Ian - I think that's the whole point of the idea of a reboot:

Go back to the core concept and rethink the story so that it's consistent and logical within the confines of its drama. STARLOST was a great concept - both the award-winning script and the novelization "prove" that...it was just never fully "realized."

Ian Sokoliwski said...

Oh, I see what you are saying. And I'd agree except that it would also end up drawing unneeded attention to the original series.

NO, no, it's true, there is a really good idea down there in that series. Buried really deep.

Really, really deep.

Cunningham said...

Hahahahahahahaha...

I didn't say it wouldn't take a firehose to clean it up...

Okay, some bulldozers too.

Cheers!

Jon said...

I heard about this show a couple years ago in relation to J.J. Abrams' LOST season one. If memory serves correct, the message board speculation was that the "hatch" might lead to another biosphere. Boy, were they wrong.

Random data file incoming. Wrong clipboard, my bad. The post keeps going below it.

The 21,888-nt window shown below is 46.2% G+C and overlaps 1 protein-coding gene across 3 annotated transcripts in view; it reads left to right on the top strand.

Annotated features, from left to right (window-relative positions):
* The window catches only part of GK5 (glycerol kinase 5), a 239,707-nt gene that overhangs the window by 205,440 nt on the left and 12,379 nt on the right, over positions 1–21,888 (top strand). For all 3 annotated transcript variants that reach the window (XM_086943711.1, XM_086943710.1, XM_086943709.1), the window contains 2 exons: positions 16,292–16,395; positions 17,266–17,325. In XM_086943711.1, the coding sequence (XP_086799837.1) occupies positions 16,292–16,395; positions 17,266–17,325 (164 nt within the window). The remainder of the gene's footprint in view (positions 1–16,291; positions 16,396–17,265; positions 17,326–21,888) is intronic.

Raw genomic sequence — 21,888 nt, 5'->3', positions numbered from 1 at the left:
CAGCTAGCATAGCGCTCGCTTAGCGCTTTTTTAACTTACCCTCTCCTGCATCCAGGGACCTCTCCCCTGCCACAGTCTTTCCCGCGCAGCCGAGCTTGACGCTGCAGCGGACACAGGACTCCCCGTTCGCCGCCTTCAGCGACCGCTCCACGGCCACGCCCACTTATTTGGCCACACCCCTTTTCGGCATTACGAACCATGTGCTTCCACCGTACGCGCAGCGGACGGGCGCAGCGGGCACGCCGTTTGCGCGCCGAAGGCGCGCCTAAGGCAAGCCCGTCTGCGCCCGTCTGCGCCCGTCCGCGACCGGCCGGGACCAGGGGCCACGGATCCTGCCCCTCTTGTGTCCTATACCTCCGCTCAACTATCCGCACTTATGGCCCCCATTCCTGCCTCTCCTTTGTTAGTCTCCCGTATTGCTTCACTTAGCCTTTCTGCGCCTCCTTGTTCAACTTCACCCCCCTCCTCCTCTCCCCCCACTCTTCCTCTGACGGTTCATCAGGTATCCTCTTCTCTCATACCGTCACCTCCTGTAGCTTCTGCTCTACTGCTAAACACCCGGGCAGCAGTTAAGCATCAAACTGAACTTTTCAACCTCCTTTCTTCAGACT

El Vox said...

Yeah, I've been curious about this one too after a friend loaned me his copy to read. He knew I was an Ellison fan, and so it was natural I'd have had interest in the TV series. I see where Netfilx has it so I put it in the queue. I've seen some bad SF, and some I can stand, others I can't. I'm with you though, I don't know why they didn't at least strive for something along the line of Dr Who (and that goes for any low budget things these days).

Recently I caught the Pixar Wall E while visiting my brother in Dallas, amazing little film, sure made a kid of me.